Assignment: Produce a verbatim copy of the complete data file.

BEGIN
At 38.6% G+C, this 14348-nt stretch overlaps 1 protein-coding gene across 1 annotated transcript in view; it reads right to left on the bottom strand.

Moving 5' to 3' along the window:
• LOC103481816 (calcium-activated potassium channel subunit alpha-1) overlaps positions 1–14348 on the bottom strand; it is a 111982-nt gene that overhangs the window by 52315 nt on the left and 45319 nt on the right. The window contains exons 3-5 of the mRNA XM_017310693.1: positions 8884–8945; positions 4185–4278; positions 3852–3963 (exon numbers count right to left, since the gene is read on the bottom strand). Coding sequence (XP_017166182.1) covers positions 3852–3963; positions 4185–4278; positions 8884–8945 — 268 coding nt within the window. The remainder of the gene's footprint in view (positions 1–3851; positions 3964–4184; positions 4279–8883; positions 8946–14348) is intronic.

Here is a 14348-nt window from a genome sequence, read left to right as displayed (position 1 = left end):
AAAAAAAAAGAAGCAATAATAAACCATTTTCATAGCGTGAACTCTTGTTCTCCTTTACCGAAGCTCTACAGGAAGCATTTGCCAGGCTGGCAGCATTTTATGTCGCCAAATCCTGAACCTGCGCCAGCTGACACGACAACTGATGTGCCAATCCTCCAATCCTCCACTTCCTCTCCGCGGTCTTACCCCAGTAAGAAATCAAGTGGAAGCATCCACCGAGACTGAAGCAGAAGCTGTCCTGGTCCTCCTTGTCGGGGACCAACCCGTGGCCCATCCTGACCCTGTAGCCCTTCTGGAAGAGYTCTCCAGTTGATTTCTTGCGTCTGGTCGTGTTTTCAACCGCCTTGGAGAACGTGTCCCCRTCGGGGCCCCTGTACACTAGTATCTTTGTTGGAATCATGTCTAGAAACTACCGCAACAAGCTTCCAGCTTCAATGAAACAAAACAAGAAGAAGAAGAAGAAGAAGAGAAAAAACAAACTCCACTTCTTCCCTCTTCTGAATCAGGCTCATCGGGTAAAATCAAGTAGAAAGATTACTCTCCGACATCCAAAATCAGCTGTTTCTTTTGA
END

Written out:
At 38.6% G+C, this 14348-nt stretch overlaps 1 protein-coding gene across 1 annotated transcript in view; it reads right to left on the bottom strand.

Moving 5' to 3' along the window:
• LOC103481816 (calcium-activated potassium channel subunit alpha-1) overlaps positions 1–14348 on the bottom strand; it is a 111982-nt gene that overhangs the window by 52315 nt on the left and 45319 nt on the right. The window contains exons 3-5 of the mRNA XM_017310693.1: positions 8884–8945; positions 4185–4278; positions 3852–3963 (exon numbers count right to left, since the gene is read on the bottom strand). Coding sequence (XP_017166182.1) covers positions 3852–3963; positions 4185–4278; positions 8884–8945 — 268 coding nt within the window. The remainder of the gene's footprint in view (positions 1–3851; positions 3964–4184; positions 4279–8883; positions 8946–14348) is intronic.

Here is a 14348-nt window from a genome sequence, read left to right as displayed (position 1 = left end):
AAAAAAAAAGAAGCAATAATAAACCATTTTCATAGCGTGAACTCTTGTTCTCCTTTACCGAAGCTCTACAGGAAGCATTTGCCAGGCTGGCAGCATTTTATGTCGCCAAATCCTGAACCTGCGCCAGCTGACACGACAACTGATGTGCCAATCCTCCAATCCTCCACTTCCTCTCCGCGGTCTTACCCCAGTAAGAAATCAAGTGGAAGCATCCACCGAGACTGAAGCAGAAGCTGTCCTGGTCCTCCTTGTCGGGGACCAACCCGTGGCCCATCCTGACCCTGTAGCCCTTCTGGAAGAGYTCTCCAGTTGATTTCTTGCGTCTGGTCGTGTTTTCAACCGCCTTGGAGAACGTGTCCCCRTCGGGGCCCCTGTACACTAGTATCTTTGTTGGAATCATGTCTAGAAACTACCGCAACAAGCTTCCAGCTTCAATGAAACAAAACAAGAAGAAGAAGAAGAAGAAGAGAAAAAACAAACTCCACTTCTTCCCTCTTCTGAATCAGGCTCATCGGGTAAAATCAAGTAGAAAGATTACTCTCCGACATCCAAAATCAGCTGTTTCTTTTGA